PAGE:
the letter is a late modification of Roman -i-, originally a scribal creation in continental M.L. to distinguish small -i- in cursive writing from the strokes of other letters, especially in the final positions of words. But in Eng., -y- was used for this, and -j- was introduced c.1600-1640 to take up the consonantal sound that had evolved from -i- since L.L. times. This usage first was attested in Sp., where it was in place before 1600. Eng. dictionaries continued to lump together words beginning in -i- and -j- until 19c.
(also jay or jay smoke or J smoke) A marijuana cigarette; joint
[1960s+ Narcotics; fr the J of Mary Jane, ''marijuana,'' or the j of joint]
The Dictionary of American Slang, Fourth Edition by Barbara Ann Kipfer, PhD. and Robert L. Chapman, Ph.D. Copyright (C) 2007 by HarperCollins Publishers. Cite This Source
j in Technology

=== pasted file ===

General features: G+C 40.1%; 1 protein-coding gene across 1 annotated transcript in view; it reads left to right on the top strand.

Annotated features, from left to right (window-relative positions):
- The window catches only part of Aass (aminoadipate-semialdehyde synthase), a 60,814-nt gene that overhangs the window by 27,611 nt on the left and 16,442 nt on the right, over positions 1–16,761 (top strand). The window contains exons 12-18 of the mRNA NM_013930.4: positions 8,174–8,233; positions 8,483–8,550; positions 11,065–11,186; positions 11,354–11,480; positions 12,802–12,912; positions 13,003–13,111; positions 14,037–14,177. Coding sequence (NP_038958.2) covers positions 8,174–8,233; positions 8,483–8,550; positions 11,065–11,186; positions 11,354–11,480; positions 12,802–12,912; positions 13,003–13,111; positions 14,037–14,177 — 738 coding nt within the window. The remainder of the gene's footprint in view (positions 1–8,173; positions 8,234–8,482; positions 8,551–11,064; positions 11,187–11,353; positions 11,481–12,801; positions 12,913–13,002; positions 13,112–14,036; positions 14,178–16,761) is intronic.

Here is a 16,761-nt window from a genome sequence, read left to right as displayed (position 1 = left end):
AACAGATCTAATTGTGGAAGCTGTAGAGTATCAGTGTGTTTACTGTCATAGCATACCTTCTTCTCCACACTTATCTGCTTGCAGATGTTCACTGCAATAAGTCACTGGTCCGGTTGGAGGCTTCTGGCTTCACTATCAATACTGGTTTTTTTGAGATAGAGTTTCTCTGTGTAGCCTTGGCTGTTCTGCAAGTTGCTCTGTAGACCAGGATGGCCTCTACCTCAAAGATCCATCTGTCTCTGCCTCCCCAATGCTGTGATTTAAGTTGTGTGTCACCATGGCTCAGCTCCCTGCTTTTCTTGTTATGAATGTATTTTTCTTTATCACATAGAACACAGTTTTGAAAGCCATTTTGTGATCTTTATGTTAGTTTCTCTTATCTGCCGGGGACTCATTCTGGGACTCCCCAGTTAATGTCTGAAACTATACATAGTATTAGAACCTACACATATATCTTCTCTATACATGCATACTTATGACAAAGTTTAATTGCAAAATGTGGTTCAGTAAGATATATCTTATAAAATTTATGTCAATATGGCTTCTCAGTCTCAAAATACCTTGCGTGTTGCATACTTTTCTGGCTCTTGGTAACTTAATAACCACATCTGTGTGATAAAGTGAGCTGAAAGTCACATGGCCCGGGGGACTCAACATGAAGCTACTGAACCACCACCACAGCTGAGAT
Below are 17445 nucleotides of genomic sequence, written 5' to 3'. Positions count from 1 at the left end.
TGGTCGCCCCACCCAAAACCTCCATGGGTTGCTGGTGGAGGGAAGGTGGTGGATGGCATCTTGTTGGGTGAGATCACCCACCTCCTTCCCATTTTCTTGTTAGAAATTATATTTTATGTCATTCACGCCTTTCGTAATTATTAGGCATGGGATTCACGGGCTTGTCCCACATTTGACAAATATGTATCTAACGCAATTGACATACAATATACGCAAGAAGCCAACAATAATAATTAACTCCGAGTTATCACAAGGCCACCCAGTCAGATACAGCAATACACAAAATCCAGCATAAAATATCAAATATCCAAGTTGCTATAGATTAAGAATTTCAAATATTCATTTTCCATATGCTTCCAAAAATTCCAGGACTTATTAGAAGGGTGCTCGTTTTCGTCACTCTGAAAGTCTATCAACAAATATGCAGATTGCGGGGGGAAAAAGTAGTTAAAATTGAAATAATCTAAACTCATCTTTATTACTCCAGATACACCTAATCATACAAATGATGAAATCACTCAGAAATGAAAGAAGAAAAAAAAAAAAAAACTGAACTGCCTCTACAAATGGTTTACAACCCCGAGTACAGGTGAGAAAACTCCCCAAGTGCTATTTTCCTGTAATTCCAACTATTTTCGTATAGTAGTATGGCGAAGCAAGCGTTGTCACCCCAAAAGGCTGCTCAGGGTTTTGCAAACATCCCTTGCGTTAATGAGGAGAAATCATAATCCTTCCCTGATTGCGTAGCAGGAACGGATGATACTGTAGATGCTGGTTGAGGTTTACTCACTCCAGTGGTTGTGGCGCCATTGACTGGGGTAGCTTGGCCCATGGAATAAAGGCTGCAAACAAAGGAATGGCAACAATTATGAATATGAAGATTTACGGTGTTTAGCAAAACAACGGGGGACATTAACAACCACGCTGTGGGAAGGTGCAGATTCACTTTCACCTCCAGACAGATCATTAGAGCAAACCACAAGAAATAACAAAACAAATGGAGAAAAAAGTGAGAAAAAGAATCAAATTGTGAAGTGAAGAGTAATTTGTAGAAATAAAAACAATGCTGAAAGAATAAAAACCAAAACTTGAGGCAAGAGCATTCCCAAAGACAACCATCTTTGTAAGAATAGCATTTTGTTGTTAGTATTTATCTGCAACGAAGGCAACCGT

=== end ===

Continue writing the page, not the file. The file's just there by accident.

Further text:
A derivative and redesign of APL with added features and control structures. J is purely functional with lexical scope and more conventional control structures, plus several new concepts such as function rank and function arrays. J was designed and developed by Kennneth E. Iverson and Roger Hui . J uses only the ASCII character set but has a spelling scheme that retains the advantages of APL's special alphabet. J is a conventional procedural programming language but can be used as a purely functional language. Version 4.1 for MS-DOS, Sun, Mac, Archimedes. Source available in C from Iverson Software, +1 (416) 925 6096. Version 6 package from ISI includes an interpreter and tutorial. Ported to DEC, NeXT, SGI, Sun-3, Sun-4, Vax, RS/6000, MIPS, Macintosh, Acorn Archimedes, IBM PC, Atari, 3b1, Amiga. (ftp://watserv1.waterloo.edu/languages/apl/j). J-mode GNU Emacs macros available by (ftp://think.com/pub/j/gmacs/j-interaction-mode.el). ["APL\?", Roger K.W. Hui et al, APL90 Conf Proc, Quote Quad 20(4):192-200]. (1992-10-31)